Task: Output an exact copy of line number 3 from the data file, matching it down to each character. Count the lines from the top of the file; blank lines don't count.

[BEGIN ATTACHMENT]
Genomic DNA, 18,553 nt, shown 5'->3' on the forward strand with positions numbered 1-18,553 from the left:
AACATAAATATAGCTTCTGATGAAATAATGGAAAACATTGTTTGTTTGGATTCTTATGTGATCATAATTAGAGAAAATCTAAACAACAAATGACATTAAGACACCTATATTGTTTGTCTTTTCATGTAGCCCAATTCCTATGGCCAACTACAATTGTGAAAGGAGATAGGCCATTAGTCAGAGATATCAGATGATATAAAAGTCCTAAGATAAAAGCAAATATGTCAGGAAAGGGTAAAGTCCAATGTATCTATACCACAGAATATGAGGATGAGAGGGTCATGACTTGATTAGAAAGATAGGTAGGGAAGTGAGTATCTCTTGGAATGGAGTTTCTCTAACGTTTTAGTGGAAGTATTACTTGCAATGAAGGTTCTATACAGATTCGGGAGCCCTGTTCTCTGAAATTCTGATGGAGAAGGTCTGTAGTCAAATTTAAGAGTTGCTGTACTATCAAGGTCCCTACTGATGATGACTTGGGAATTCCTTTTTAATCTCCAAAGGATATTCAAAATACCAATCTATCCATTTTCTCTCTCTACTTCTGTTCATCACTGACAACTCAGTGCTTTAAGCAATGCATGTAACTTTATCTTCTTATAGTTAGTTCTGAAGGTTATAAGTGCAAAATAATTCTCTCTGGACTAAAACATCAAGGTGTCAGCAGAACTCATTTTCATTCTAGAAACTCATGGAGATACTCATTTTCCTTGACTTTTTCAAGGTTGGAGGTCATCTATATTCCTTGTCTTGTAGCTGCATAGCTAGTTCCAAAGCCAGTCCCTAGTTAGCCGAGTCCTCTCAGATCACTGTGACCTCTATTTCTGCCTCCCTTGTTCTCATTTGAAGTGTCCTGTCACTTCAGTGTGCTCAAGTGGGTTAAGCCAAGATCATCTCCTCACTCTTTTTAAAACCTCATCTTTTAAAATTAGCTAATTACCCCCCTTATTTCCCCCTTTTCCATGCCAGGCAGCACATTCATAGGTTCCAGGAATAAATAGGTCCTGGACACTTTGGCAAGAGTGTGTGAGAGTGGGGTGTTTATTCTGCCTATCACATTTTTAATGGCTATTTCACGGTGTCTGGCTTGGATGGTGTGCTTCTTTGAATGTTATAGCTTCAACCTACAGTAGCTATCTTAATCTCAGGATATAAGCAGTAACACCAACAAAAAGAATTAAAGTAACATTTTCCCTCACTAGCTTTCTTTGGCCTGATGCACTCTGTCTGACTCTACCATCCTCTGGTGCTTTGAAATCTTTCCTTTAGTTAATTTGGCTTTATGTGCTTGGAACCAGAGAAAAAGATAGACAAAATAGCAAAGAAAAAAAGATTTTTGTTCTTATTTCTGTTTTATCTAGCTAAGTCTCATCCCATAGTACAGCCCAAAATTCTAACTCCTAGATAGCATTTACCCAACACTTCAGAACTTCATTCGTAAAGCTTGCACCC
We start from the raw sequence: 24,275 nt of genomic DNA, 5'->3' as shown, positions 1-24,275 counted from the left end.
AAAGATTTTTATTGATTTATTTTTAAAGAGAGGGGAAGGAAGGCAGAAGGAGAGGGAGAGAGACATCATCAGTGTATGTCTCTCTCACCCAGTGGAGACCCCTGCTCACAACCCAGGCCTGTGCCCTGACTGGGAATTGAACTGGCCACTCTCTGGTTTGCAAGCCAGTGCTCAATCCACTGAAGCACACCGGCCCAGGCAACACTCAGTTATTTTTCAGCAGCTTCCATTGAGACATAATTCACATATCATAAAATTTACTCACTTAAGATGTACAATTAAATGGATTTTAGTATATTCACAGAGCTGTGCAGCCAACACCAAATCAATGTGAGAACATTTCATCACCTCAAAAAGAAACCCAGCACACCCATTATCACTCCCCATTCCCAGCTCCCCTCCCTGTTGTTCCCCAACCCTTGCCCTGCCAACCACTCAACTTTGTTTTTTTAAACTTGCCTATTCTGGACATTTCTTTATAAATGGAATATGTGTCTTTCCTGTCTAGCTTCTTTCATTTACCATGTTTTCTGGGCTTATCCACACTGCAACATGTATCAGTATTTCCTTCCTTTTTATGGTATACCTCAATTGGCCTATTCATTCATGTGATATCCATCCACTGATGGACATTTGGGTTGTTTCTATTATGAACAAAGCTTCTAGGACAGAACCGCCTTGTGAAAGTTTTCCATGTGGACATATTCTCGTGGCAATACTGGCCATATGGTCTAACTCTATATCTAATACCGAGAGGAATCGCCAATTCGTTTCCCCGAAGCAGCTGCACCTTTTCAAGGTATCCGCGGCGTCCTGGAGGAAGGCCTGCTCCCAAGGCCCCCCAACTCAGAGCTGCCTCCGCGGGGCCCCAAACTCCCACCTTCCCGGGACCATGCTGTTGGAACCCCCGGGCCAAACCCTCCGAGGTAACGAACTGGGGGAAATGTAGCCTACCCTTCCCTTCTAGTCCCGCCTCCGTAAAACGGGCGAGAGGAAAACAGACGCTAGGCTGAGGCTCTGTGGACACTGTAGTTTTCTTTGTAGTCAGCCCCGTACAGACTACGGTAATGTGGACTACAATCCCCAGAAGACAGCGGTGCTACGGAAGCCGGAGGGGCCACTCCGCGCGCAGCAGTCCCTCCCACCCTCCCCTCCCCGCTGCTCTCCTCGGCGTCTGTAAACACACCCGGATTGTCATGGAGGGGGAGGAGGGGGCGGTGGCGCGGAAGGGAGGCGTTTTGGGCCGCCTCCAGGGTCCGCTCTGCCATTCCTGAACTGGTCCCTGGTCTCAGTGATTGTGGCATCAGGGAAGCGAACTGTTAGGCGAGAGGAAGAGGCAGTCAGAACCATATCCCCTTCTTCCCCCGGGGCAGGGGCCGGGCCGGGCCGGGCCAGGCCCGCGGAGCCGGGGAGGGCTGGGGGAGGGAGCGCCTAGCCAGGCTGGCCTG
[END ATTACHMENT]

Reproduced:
We start from the raw sequence: 24,275 nt of genomic DNA, 5'->3' as shown, positions 1-24,275 counted from the left end.